In addition to meal prep and pop-up brunches, are there any other events that you do? And what are the different types of events that you do?

Last year, I did over eight different pop-up brunch events. I put together a Southern-Creole style menu and held them at various venues throughout the city. I went into their kitchens with my expertise, utilized their staff, and had DJs. In addition to the brunches, I’ve done crawfish or seafood boils for the last eight years at different locations. That allows me to have anywhere from ten to twelve events. I’ve done events for churches and parties as well. This past February, I did an event in Houston for 800 people, including their mayor.

What are some of your most popular dishes?

I was born and raised in Louisiana and lived in New Orleans for a little while, so I definitely have a knack for providing Southern-Creole food. My specialties can be anywhere from étouffée, gumbo, shrimp, and grits to spaghetti and jambalaya. I also specialize in making healthy food that’s portioned out to help you lose weight and making it tasty. My company, Windy City Meals, provides that service.

What has been the most significant impact on those who you have catered for?

I just love seeing people enjoy the good soul and quality of food. It brings me so much joy sometimes to have dishes that made me happy as a kid and then passing it on to my clients. Thus just giving them a piece of Louisiana. As someone from Louisiana, we cook from our hearts and enjoy seeing people eating our food. We’re going to provide you with an abundance of food, and I’ve never skimped out on portions.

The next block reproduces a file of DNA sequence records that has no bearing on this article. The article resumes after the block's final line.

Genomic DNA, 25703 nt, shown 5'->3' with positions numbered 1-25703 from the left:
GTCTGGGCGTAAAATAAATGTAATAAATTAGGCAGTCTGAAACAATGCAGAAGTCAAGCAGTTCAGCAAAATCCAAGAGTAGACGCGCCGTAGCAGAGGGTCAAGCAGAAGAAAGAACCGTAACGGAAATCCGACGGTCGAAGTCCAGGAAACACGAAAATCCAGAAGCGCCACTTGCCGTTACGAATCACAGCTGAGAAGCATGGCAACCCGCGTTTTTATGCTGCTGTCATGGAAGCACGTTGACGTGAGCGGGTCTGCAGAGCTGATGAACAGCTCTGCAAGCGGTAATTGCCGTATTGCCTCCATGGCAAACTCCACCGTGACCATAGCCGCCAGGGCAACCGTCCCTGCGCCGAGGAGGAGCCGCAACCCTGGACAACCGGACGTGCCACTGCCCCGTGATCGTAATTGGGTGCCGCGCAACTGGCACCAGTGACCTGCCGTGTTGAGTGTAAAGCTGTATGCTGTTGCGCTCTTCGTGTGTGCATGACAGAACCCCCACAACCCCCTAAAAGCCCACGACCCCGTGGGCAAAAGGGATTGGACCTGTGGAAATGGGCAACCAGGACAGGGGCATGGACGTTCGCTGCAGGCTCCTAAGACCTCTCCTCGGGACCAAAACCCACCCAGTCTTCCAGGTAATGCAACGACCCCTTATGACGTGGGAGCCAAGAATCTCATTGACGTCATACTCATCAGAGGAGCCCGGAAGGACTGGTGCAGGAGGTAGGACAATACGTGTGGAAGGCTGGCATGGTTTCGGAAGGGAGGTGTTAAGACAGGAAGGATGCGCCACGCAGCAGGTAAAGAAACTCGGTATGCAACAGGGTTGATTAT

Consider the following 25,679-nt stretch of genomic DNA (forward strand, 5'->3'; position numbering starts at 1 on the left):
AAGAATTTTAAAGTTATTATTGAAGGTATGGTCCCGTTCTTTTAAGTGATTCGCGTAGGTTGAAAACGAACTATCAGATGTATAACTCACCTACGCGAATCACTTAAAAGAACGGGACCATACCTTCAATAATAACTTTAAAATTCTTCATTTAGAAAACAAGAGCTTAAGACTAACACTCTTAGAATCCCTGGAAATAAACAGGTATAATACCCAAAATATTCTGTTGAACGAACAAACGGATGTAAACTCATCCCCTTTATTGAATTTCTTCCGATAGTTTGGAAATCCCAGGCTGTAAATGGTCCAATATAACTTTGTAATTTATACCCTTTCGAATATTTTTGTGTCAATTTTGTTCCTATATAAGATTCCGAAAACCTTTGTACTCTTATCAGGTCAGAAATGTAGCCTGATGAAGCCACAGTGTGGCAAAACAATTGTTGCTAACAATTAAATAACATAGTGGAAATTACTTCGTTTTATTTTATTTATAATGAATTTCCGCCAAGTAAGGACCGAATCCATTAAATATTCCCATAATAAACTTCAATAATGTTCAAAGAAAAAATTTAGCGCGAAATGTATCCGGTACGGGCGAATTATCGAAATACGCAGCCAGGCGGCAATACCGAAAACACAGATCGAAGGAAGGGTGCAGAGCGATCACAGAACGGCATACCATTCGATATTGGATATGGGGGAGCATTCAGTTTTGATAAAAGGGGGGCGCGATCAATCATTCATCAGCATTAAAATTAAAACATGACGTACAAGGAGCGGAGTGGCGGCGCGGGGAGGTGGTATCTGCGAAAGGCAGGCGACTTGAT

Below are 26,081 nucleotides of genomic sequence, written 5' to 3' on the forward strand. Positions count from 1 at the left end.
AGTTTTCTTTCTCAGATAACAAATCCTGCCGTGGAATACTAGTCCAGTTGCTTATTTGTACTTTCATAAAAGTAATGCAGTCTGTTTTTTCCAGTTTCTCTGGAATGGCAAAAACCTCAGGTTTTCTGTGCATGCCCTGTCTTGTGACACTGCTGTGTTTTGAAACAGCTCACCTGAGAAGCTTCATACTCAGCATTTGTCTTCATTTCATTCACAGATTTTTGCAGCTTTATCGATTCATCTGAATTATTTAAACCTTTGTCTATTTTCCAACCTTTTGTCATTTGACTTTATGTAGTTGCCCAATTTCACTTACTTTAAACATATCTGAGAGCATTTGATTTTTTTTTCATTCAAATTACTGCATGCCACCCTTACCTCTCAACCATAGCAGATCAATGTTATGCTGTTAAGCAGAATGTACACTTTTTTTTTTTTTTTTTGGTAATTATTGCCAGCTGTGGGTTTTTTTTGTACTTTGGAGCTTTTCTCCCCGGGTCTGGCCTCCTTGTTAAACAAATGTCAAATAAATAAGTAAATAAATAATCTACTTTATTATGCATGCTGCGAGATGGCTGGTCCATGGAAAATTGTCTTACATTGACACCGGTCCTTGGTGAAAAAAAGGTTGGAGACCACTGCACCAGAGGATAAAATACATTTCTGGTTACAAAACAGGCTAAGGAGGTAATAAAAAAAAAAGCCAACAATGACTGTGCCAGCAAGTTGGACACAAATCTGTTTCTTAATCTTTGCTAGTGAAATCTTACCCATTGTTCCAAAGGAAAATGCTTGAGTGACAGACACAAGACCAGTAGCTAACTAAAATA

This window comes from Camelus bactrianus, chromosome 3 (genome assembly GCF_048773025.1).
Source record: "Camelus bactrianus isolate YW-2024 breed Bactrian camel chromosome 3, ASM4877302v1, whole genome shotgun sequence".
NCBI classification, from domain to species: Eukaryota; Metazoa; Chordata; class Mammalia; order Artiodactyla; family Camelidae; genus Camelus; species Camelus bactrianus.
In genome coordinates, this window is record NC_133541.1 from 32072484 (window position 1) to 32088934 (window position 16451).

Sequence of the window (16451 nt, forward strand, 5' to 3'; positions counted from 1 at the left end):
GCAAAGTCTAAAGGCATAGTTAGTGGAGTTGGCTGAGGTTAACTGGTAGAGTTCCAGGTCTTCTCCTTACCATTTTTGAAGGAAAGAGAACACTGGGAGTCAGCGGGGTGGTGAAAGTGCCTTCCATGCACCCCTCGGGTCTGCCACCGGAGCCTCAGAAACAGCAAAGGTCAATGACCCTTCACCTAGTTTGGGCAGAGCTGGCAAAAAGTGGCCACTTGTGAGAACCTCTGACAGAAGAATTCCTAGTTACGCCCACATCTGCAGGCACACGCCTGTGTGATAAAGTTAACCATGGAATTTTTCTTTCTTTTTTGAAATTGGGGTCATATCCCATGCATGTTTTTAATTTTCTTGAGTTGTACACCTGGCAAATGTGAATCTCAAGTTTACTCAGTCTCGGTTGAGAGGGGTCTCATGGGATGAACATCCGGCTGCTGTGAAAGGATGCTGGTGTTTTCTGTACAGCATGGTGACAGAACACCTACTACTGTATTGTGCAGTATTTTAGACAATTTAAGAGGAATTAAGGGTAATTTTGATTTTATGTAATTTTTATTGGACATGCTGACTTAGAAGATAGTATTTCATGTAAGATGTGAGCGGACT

What’s one thing that you want people to know about you?

I take pride in the work that I do and am always here to continue providing excellent service. Also, I’m just passionate about cooking. So if you want me to reach back and find someone passionate about cooking as well, I’m interested in continuing my mentoring program. I’ve trained different people and helped them find cooking jobs. The biggest joy is seeing other people being just as successful or passing me up because cooking can be there for anybody. It can be a safe haven or something that gives you a release, and I want more people to understand that it’s not as hard as it looks.

What have you learned since embarking on a career as a chef?

It is crucial to have a strong team, continuing to grow, traveling the world, visiting new cuisines, and implementing that back into what I have. It gives me a continuous appreciation for how food is a love language, and by providing that, I’m making a lot of people happy.